"... This paper will show the usefulness and elegance of strict intersection types for the Lambda Calculus; these are strict in the sense that they are the representatives of equivalence classes of types in the BCDsystem [15]. We will focus on the essential intersection type assignment; this system is a ..."
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Cited by 6 (5 self)
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This paper will show the usefulness and elegance of strict intersection types for the Lambda Calculus; these are strict in the sense that they are the representatives of equivalence classes of types in the BCDsystem [15]. We will focus on the essential intersection type assignment; this system is almost syntax directed, and we will show that all major properties hold that are known to hold for other intersection systems, like the approximation theorem, the characterisation of (head/strong) normalisation, completeness of type assignment using filter semantics, strong normalisation for cutelimination and the principal pair property. In part, the proofs for these properties are new; we will briefly compare the essential system with other existing systems.
A Functional Language for Logarithmic Space
 In APLAS
, 2004
"... More than being just a tool for expressing algorithms, a welldesigned programming language allows the user to express her ideas efficiently. The design choices however effect the efficiency of the algorithms written in the languages. It is therefore of importance to understand how such choices effe ..."
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Cited by 5 (0 self)
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More than being just a tool for expressing algorithms, a welldesigned programming language allows the user to express her ideas efficiently. The design choices however effect the efficiency of the algorithms written in the languages. It is therefore of importance to understand how such choices effect the expressibility of programming languages. The paper pursues the very low complexity programs by presenting a firstorder function algebra BC # that captures exactly LF, the functions computable in logarithmic space. This gives insights into the expressiveness of recursion. Moreover, it can be useful for the automatic analysis of programs' resource usage and the separation of complexity classes. The important technical features of BC # are (1) a separation of variables into safe and normal variables where recursion can only be done over the latter; (2) linearity of the recursive call; and (3) recursion with a variable step length (courseofvalue recursion). Unlike formulations LF via Turin Machines, BC # makes no references to outside resource measures, e.g., the size of the memory used. This appears to be the first such characterization of LFcomputable functions (not just predicates). The proof that all BC #programs can be evaluated in LF is of separate interest to programmers: it trades space for time and evaluates recursion with at most one recursive call without a call stack.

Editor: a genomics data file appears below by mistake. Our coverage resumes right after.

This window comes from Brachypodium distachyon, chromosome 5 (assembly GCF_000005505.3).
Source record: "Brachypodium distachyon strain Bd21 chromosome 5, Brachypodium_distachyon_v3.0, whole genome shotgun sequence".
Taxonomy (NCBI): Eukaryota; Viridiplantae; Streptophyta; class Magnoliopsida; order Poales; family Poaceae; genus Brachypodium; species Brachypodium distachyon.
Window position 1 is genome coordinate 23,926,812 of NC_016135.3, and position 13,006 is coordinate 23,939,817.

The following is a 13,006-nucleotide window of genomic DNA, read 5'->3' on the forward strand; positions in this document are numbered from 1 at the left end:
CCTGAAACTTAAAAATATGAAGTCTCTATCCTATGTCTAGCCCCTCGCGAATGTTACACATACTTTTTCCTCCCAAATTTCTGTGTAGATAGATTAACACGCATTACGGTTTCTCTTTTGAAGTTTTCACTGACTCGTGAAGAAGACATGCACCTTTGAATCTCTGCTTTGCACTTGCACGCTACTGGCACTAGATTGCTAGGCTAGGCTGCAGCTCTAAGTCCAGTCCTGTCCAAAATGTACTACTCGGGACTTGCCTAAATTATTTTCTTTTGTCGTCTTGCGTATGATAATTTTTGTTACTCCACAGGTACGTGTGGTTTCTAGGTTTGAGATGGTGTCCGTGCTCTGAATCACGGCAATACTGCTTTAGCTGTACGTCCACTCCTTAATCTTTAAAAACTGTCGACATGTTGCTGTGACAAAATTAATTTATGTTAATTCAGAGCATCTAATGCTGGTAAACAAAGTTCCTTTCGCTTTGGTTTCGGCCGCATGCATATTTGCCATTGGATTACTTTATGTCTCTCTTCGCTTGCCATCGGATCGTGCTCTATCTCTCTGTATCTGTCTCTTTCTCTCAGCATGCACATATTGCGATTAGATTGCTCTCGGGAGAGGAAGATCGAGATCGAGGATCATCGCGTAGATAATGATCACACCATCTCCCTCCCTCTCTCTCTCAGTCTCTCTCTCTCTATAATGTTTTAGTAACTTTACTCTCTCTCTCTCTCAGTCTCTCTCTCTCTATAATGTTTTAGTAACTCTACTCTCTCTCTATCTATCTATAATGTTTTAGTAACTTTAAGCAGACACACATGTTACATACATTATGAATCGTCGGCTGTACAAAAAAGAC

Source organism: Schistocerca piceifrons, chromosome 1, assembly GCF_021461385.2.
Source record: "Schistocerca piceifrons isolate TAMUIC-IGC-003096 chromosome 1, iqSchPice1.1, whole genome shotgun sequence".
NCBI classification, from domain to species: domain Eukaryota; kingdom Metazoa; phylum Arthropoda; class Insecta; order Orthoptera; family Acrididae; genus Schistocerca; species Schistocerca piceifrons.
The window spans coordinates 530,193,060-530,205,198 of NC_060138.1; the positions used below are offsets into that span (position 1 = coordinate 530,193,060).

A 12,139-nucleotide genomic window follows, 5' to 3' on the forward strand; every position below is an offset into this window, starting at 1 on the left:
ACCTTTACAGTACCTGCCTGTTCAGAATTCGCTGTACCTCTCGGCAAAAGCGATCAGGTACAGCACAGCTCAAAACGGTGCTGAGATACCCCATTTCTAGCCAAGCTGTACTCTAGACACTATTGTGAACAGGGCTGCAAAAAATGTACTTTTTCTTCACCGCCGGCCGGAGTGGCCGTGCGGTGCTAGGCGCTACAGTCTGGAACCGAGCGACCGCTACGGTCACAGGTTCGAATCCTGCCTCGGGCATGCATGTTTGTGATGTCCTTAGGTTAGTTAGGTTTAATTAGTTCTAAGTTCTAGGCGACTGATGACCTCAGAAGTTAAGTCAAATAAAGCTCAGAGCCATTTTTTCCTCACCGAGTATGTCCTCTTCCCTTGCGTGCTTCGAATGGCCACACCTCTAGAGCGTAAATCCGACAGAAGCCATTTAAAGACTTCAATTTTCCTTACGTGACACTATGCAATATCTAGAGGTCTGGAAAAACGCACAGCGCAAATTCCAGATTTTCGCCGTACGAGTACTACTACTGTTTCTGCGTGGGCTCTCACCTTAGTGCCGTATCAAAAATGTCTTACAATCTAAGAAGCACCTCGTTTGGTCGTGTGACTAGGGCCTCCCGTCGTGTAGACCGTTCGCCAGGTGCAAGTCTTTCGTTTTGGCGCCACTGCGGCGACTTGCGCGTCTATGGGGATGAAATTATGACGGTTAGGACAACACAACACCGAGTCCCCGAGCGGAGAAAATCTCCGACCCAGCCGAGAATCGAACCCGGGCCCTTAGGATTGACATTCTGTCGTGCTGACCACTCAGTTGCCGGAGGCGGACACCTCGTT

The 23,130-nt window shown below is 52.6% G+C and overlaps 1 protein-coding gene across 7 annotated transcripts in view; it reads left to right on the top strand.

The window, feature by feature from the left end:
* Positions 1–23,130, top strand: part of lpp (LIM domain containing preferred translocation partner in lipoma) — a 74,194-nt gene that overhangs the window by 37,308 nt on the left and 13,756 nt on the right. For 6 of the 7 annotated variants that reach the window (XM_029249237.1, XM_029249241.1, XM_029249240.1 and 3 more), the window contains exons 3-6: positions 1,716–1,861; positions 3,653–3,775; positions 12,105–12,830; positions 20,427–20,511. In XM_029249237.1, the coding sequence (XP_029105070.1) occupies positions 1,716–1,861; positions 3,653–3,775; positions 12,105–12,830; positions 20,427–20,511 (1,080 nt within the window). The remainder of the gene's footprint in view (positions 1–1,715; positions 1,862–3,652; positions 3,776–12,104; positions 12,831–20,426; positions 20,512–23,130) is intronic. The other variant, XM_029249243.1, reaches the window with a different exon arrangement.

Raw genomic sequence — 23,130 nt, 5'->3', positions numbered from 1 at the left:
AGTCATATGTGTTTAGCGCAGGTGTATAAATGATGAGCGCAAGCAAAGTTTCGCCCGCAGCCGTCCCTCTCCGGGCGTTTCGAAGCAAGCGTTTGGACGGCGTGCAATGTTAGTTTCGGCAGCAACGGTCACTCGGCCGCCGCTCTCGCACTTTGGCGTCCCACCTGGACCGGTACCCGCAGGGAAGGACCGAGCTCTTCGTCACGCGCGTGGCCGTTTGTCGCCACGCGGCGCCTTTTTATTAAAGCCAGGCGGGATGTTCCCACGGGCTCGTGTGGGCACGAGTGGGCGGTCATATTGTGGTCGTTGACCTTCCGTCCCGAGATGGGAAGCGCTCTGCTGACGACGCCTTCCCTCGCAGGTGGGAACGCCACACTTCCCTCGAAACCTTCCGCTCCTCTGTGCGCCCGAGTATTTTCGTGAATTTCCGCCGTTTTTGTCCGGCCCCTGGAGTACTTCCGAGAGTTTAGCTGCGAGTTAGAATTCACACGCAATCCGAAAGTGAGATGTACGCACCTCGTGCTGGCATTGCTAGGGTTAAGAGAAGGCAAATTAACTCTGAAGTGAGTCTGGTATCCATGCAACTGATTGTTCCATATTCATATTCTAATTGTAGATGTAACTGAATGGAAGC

Iterator types
 IN PROCEEDINGS OF FOUNDATIONS OF SOFTWARE SCIENCE AND COMPUTATION STRUCTURES, (FOSSACS’07), VOLUME 4423 OF LNCS
, 2007
"... System L is a linear λcalculus with numbers and an iterator, which, although imposing linearity restrictions on terms, has all the computational power of Gödel’s System T. System L owes its power to two features: the use of a closed reduction strategy (which permits the construction of an iterator ..."
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Cited by 3 (3 self)
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System L is a linear λcalculus with numbers and an iterator, which, although imposing linearity restrictions on terms, has all the computational power of Gödel’s System T. System L owes its power to two features: the use of a closed reduction strategy (which permits the construction of an iterator on an open function, but only iterates the function after it becomes closed), and the use of a liberal typing rule for iterators based on iterative types. In this paper, we study these new types, and show how they relate to intersection types. We also give a sound and complete type reconstruction algorithm for System L.
Generating random lambda calculus terms
, 2005
"... We explore the problem of generating lambda calculus terms of a given size uniformly at random. This work has several motivations. First, through performing statistical sampling experiments with randomly generated terms, we can study interesting properties of lambda calculus terms. Second, random la ..."
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Cited by 3 (0 self)
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We explore the problem of generating lambda calculus terms of a given size uniformly at random. This work has several motivations. First, through performing statistical sampling experiments with randomly generated terms, we can study interesting properties of lambda calculus terms. Second, random lambda calculus terms can serve as inputs to program analysis algorithms such as type inference algorithms to evaluate both their performance and correctness. In this report, we present an algorithm (implemented in OCaml) that generates a random lambda calculus term of a given size, assuming a uniform distribution over all terms of a given size. To improve the efficiency of generating a term, the current algorithm makes use of memoization techniques and also employs a system of number representation that represents numbers approximately. In addition, we also present some of the possible applications for such a tool along with some preliminary results. 1
Rank 2 Types for Term Graph Rewriting (Extended Abstract)
"... We define a notion of type assignment with polymorphic intersection types of rank 2 fora term graph rewriting language that expresses sharing and cycles. We show that type assignment is decidable through defining, using the extended notion of unification from [5],a notion of principal pair which gen ..."
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Cited by 3 (3 self)
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We define a notion of type assignment with polymorphic intersection types of rank 2 fora term graph rewriting language that expresses sharing and cycles. We show that type assignment is decidable through defining, using the extended notion of unification from [5],a notion of principal pair which generalizes ml's principal type property.